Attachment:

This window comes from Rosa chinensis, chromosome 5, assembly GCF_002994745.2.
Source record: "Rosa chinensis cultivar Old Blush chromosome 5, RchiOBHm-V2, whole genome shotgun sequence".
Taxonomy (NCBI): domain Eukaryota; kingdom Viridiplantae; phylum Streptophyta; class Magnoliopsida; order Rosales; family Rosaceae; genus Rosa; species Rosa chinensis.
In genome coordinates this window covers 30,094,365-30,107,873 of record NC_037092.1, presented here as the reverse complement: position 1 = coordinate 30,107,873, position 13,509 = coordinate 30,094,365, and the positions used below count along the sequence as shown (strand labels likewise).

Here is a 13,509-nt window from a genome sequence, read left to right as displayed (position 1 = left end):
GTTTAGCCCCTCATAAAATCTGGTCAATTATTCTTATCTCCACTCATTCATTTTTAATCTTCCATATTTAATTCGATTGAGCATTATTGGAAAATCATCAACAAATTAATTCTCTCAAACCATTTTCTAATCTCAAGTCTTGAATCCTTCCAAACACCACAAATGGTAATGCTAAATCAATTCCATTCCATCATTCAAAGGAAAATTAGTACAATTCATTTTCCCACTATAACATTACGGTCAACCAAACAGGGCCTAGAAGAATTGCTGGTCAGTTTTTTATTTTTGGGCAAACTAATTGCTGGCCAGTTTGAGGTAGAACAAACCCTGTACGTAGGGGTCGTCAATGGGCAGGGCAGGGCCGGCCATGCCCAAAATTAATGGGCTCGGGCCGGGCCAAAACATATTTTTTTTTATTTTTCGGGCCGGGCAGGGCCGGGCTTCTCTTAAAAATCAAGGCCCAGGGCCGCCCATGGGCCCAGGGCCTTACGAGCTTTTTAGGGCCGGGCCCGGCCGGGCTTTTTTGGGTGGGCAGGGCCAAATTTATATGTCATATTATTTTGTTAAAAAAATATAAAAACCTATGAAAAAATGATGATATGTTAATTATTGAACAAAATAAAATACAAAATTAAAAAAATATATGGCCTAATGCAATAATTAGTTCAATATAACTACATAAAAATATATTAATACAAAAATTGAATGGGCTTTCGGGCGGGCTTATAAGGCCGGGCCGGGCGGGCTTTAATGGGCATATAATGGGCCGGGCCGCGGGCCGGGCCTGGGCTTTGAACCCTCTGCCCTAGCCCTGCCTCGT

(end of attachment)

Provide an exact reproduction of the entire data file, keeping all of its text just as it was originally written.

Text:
This window comes from Rosa chinensis, chromosome 5, assembly GCF_002994745.2.
Source record: "Rosa chinensis cultivar Old Blush chromosome 5, RchiOBHm-V2, whole genome shotgun sequence".
Taxonomy (NCBI): domain Eukaryota; kingdom Viridiplantae; phylum Streptophyta; class Magnoliopsida; order Rosales; family Rosaceae; genus Rosa; species Rosa chinensis.
In genome coordinates this window covers 30,094,365-30,107,873 of record NC_037092.1, presented here as the reverse complement: position 1 = coordinate 30,107,873, position 13,509 = coordinate 30,094,365, and the positions used below count along the sequence as shown (strand labels likewise).

Here is a 13,509-nt window from a genome sequence, read left to right as displayed (position 1 = left end):
GTTTAGCCCCTCATAAAATCTGGTCAATTATTCTTATCTCCACTCATTCATTTTTAATCTTCCATATTTAATTCGATTGAGCATTATTGGAAAATCATCAACAAATTAATTCTCTCAAACCATTTTCTAATCTCAAGTCTTGAATCCTTCCAAACACCACAAATGGTAATGCTAAATCAATTCCATTCCATCATTCAAAGGAAAATTAGTACAATTCATTTTCCCACTATAACATTACGGTCAACCAAACAGGGCCTAGAAGAATTGCTGGTCAGTTTTTTATTTTTGGGCAAACTAATTGCTGGCCAGTTTGAGGTAGAACAAACCCTGTACGTAGGGGTCGTCAATGGGCAGGGCAGGGCCGGCCATGCCCAAAATTAATGGGCTCGGGCCGGGCCAAAACATATTTTTTTTTATTTTTCGGGCCGGGCAGGGCCGGGCTTCTCTTAAAAATCAAGGCCCAGGGCCGCCCATGGGCCCAGGGCCTTACGAGCTTTTTAGGGCCGGGCCCGGCCGGGCTTTTTTGGGTGGGCAGGGCCAAATTTATATGTCATATTATTTTGTTAAAAAAATATAAAAACCTATGAAAAAATGATGATATGTTAATTATTGAACAAAATAAAATACAAAATTAAAAAAATATATGGCCTAATGCAATAATTAGTTCAATATAACTACATAAAAATATATTAATACAAAAATTGAATGGGCTTTCGGGCGGGCTTATAAGGCCGGGCCGGGCGGGCTTTAATGGGCATATAATGGGCCGGGCCGCGGGCCGGGCCTGGGCTTTGAACCCTCTGCCCTAGCCCTGCCTCGT